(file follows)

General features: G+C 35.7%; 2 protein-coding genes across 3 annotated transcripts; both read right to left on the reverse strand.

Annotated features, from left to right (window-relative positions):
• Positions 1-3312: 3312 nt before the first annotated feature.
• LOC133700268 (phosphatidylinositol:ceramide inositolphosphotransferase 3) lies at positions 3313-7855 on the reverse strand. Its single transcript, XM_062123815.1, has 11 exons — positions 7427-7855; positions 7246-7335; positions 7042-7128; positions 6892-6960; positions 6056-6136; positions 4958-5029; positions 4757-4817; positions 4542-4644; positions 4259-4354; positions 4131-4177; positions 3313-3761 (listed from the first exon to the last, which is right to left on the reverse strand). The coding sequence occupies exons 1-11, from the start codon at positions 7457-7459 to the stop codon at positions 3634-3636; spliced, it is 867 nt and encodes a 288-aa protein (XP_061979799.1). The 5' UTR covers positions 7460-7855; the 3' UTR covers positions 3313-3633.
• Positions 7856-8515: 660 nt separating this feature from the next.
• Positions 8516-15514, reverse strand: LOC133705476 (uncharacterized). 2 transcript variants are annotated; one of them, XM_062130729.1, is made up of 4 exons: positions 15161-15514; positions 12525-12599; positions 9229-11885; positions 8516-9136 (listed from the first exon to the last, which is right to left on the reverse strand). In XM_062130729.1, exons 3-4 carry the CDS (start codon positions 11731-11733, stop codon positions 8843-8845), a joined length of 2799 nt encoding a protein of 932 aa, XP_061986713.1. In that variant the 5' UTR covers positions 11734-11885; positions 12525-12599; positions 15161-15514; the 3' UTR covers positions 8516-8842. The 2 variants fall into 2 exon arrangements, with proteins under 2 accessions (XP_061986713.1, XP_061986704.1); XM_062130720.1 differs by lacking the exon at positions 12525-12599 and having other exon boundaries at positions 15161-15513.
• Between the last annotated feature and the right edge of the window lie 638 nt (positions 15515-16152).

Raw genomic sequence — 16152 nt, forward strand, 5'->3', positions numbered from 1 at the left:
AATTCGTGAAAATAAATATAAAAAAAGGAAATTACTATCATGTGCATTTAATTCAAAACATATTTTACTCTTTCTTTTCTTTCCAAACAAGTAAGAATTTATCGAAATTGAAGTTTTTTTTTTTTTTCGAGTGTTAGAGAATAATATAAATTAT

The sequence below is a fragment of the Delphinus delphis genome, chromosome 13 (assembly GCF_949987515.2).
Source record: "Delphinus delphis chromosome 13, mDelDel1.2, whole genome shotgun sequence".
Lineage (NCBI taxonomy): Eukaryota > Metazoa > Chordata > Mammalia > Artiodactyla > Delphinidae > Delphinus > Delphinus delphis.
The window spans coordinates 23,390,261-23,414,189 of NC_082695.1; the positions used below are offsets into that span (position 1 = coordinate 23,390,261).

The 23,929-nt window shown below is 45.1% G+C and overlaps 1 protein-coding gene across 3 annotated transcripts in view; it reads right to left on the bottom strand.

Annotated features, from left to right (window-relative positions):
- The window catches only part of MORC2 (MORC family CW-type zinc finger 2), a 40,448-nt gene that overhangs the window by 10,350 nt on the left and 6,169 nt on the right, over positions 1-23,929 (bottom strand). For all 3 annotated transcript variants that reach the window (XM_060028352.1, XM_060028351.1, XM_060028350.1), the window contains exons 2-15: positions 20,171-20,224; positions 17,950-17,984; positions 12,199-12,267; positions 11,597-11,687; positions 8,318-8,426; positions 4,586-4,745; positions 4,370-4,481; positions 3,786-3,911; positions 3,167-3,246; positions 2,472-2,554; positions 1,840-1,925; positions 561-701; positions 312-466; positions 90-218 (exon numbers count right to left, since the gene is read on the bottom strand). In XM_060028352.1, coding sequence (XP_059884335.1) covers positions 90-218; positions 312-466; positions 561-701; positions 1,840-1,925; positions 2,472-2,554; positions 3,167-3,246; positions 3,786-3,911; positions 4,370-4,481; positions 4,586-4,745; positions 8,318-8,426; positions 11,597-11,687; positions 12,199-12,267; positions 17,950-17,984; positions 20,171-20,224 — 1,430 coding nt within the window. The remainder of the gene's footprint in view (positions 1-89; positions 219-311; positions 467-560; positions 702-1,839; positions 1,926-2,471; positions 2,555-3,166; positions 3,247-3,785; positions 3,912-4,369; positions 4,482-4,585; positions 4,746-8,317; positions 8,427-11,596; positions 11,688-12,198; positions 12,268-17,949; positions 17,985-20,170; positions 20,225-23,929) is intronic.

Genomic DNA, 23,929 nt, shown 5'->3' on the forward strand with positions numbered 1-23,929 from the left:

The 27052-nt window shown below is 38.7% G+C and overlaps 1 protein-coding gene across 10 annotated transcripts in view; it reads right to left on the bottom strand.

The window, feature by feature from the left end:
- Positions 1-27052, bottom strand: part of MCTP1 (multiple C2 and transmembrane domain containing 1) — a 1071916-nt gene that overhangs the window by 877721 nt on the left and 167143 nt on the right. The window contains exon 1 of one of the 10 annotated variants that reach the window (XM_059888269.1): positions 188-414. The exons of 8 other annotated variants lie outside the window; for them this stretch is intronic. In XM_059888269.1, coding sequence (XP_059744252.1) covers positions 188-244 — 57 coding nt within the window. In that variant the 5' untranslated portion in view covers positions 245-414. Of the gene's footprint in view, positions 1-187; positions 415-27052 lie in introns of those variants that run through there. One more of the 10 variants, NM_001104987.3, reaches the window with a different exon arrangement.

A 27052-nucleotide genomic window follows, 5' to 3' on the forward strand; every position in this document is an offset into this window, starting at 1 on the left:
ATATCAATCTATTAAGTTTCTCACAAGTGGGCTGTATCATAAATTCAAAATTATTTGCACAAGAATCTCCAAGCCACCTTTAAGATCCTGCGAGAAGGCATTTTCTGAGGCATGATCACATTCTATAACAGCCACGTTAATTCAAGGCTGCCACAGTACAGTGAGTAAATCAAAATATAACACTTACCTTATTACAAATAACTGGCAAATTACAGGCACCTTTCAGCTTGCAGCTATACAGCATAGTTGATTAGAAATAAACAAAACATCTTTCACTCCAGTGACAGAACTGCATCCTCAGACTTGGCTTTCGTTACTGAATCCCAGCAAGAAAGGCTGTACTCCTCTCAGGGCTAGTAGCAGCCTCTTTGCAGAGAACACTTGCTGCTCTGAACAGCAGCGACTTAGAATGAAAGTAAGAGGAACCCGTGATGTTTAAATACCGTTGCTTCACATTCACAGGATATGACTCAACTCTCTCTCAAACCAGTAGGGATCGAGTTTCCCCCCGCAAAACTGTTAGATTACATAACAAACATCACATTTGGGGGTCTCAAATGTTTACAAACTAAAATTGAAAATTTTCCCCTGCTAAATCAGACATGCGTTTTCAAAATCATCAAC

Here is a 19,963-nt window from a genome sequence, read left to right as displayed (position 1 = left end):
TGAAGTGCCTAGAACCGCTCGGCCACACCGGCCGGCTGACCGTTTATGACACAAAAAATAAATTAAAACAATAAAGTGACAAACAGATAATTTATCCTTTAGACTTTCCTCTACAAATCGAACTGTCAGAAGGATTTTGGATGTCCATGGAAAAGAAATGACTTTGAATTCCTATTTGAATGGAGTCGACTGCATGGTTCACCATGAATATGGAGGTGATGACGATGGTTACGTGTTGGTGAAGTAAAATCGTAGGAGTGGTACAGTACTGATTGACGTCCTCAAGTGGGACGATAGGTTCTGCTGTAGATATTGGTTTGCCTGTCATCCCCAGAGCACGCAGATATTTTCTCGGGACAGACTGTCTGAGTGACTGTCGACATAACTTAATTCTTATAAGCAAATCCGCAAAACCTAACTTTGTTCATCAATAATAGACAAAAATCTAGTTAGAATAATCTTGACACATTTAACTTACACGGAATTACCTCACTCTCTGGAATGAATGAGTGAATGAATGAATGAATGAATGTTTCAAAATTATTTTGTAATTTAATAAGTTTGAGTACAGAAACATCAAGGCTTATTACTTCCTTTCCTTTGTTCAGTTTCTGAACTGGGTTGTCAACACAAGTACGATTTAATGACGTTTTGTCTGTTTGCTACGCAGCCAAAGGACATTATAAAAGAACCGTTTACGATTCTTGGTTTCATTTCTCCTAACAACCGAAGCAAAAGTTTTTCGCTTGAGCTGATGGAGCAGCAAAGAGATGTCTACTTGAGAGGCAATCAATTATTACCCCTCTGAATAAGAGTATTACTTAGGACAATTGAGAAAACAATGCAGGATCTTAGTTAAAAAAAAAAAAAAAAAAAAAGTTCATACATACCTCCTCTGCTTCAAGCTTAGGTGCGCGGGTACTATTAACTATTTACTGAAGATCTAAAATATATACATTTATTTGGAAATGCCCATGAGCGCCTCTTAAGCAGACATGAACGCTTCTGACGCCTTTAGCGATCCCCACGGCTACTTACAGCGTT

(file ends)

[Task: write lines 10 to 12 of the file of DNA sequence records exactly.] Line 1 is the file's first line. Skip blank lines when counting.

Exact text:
The sequence below is a fragment of the Delphinus delphis genome, chromosome 13 (assembly GCF_949987515.2).
Source record: "Delphinus delphis chromosome 13, mDelDel1.2, whole genome shotgun sequence".
Lineage (NCBI taxonomy): Eukaryota > Metazoa > Chordata > Mammalia > Artiodactyla > Delphinidae > Delphinus > Delphinus delphis.